President Zelensky’s second trip to Washington since the launch of Russia’s full-scale invasion of Ukraine has proven far tougher than the first, as he won warm words of support and weapons from Joe Biden but faced skeptical Republicans who want to cut off aid.
One of the most important – and disappointing – outcomes for Ukraine is that a new aid package announced by Biden does not include the long-requested ATACMS missiles that Kyiv had been hoping for.
Ukrainian officials had been confident that Washington was close to announcing it would finally provide the missiles that can strike up to 300 kilometers (190 miles) away.
Earlier this month Andriy Yermak, chief of staff to Zelensky, said: “Yes, we are talking about it … In every conversation with [US national security adviser] Jake Sullivan this question arises.
“They understand [ATACMS] are very much needed. I believe it will be agreed and very, very soon.”
Alas, they are not part of the latest aid package. It is assumed this is because of fears that Ukraine could use the enhanced capability to attack targets on Russian territory.
Zelensky and Biden presented a strong, united front, with Biden saying: “We’re with you and we’re staying with you.”
In response, Zelensky said Ukraine “has exactly what our soldiers need” after Biden announced the new package of US military aid.
Biden added that there was “no alternative” to backing the Ukraine funding, adding that he was “counting on the good judgment of the United States Congress.”
Speaking later at the National Archives, Zelensky said: “I assured President Biden that we in Ukraine will not give up and he assured me that America will be with us, as long as it takes.”
This was a very important visit to Washington, D.C.— Volodymyr Zelenskyy / Володимир Зеленський (@ZelenskyyUa) September 22, 2023
New military aid package. Long-term agreement on joint defense production. This historic step will create new industrial base and jobs for both of our nations.
My day began on Capitol Hill with candid and extensive… pic.twitter.com/Ro24E6k86D
But behind the visuals – firm handshakes across a grand cabinet table and shows of solidarity in the Oval Office – lay the fact that Zelensky’s second wartime trip to Washington was far tougher than the first, AFP reports.
Where Zelensky received a hero’s welcome when he visited in December, this time he spent his closed-door meetings in the US Congress desperately trying to overcome growing war fatigue from Republicans.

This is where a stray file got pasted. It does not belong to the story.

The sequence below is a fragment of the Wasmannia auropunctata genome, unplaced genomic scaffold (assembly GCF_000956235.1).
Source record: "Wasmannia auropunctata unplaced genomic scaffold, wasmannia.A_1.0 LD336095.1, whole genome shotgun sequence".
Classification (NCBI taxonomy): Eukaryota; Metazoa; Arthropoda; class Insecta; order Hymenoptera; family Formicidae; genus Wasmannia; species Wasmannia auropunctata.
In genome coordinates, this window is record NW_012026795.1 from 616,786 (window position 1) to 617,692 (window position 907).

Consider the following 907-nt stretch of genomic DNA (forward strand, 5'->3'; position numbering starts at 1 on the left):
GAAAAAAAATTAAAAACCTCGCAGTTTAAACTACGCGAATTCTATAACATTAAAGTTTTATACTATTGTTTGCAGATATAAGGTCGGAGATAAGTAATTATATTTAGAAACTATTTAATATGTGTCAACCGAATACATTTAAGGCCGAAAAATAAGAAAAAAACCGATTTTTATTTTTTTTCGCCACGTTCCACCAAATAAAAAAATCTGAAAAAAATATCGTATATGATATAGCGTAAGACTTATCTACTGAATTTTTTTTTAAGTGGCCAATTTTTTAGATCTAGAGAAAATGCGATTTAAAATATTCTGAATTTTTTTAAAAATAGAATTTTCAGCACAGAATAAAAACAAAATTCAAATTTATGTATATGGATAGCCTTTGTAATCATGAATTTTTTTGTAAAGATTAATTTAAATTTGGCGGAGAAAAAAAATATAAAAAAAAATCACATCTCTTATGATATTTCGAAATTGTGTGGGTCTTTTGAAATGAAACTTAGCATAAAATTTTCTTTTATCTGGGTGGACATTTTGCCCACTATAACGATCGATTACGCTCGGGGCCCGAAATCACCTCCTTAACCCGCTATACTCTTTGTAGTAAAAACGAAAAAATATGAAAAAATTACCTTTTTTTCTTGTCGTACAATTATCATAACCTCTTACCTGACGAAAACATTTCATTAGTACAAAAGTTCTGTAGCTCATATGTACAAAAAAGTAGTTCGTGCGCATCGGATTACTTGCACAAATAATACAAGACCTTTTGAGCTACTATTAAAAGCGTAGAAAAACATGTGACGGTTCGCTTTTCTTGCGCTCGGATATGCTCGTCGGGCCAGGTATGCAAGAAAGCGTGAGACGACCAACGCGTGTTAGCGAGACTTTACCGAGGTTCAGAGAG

Hardline Republicans are threatening to block Democrat Biden’s request for a fresh $24 billion aid package for Ukraine, and it has now become caught up in a bitter spending battle that could spark a US government shutdown.
The United States' commitment to Ukraine will not weaken.— President Biden (@POTUS) September 22, 2023
Putin may still wrongly believe that he can outlast Ukraine.
Putin may doubt our staying power.
We will stand for liberty and freedom today, tomorrow, and for as long as it takes. pic.twitter.com/k1m1BgggvT
The key part of Zelensky’s visit was arguably to a deeply divided Congress. The pro-Trump faction dominating the Republican Party is increasingly adamant that the aid spigot should be turned off, with Congress having already approved $100 billion in aid to date, including $43 billion in weaponry.
On Capitol Hill, Zelensky got a notably discreet welcome from the Republican Speaker of the House of Representatives, Kevin McCarthy, who is having trouble keeping a lid on internal party squabbling over US spending in Ukraine.
Some Republicans say the money could be better spent on US border security, while there are also concerns about the pace of Kyiv’s counteroffensive and that corruption in Ukraine means the money will go to waste.
The doubts are being fueled by messaging from former president and likely 2024 candidate Donald Trump, who has opposed more funding and frequently expressed admiration for Russia’s Vladimir Putin.
It’s a trend that has also reached parts of the generally more pro-Ukraine Republicans in the Senate, where Senator Roger Marshall from Kansas said Congress should not be “sending another blank check to Zelensky.”
Democratic Senate leader Chuck Schumer from New York, a major supporter of Biden’s pro-Ukraine policies, said Zelensky had told him “if we don’t get the aid, we will lose the war.”
Disappointment over ATACMS aside, there were of course positive developments for Ukraine.
Biden said the first US M1 Abrams tanks will arrive in Ukraine “next week,” boosting Kyiv’s forces as they battle Russian troops in a slow-moving counteroffensive.
The latest US package would also strengthen Ukraine’s air defense capability, crucial at a time when the country faces repeated Russian missile and drone attacks.
The Pentagon later valued the package at $325 million. It includes air defense missiles, ammunition for HIMARS precision rocket launchers, anti-tank weapons, and artillery rounds.
In Washington, the Ukrainian leader arrived right after another wave of Russian missile strikes, hitting cities across the country and killing at least three people in Kherson and wounding many in other areas.
Zelensky thanked Biden for the “vital assistance provided by the United States to combat Russian terror, really terror.”
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